Nike: “Unlimited You”

ROLE: Senior Flame Artist / VFX Compositor
VENDOR: The Mill
AGENCY: Wieden+Kennedy (Portland)
DIRECTOR: The Daniels

Nike commercials tend to look and feel the same. And understandably, that comes with the territory, when you’re one of the world’s most recognizable brands. So when the “Unlimited You” campaign came along, it was an unexpected and creatively inspiring breath of fresh air.

This series of ads, represented by the anthem spot featured above, directly attempts to subvert the expected Nike style, taking an over-the-top mash-up approach to athletic inspiration, pushing the limits of one’s ability to absurd levels of achievement. It gives a whole new meaning to the tag “Just Do It.”

There was a huge team for this, and all the compers got a segment or two to work on, as well as the additional shots for the shorter breakout vignettes. I touched some of the earlier living room shots with the kid making baskets in front of his synced-up flatscreen. But my main contribution was the crash test sequence with Zach LaVine and Aaron Gordon, and the tennis-baseball training with Serena Williams and Giancarlo Stanton.

The crash test sequence was entirely assembled in 2D with multiple plates and elements. Matte paintings extended the limited set environment. Additional glass, smoke, and debris were added to augment the impact. And extensive retiming and animated repo’s were needed to make the players “impossible” actions convincing. For the cutdowns, each featured a different timing, so all of the work had to be repeated for a 15 and 10 second version.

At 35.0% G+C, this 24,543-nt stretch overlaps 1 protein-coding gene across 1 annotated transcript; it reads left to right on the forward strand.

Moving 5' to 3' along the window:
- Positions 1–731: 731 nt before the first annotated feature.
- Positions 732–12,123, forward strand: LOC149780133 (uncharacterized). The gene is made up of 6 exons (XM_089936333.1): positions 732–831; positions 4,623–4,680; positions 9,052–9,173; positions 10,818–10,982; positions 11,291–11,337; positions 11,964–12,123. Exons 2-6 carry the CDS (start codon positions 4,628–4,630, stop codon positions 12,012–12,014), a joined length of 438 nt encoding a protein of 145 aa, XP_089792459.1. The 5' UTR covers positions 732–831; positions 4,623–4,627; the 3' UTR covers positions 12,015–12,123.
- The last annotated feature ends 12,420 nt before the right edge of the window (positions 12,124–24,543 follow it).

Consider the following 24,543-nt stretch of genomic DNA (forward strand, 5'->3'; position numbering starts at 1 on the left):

The Serena / Giancarlo training session required an animated ball, damage to the court, and extensive retiming for the players’ swings. Additional work was done to clean-up and flush out the tennis court environment. And there was a fair amount of beauty work and sweat removal for each. The cutdowns added a handful of shots.

Nike: “KD”

ROLE: Senior Flame Artist / VFX Compositor

This Nike spot for Kevin Durant’s 2013 branded athletic shoe is more of a mograph advert than anything else, relying on stylized motion, integrated graphics, and abstracted backgrounds. But the one aspect I was immediately drawn to was the shoe being filmed practically.

The shoe itself is positioned on a turntable, shot at high speed from multiple angles and using choreographed camera moves. Much of it was storyboarded. But room was left for improvisation, both on set and in post. And that’s the part that appealed to me most.

Editorial took the tempo to a certain degree, leaving the Flame to finesse the kinetic flow of the edit. Once that was in place, the CG team could start on the abstracted bending basketball court background, animated to reflect the versatility of the shoe’s enhancing performance.

Compositing required rig removal, roto, and the integration of CG backgrounds. Occasionally, on a selected take, the shoe went out of frame, necessitating a 2D rebuild of the missing parts.

2D text layers were tracked to the shoe’s movement.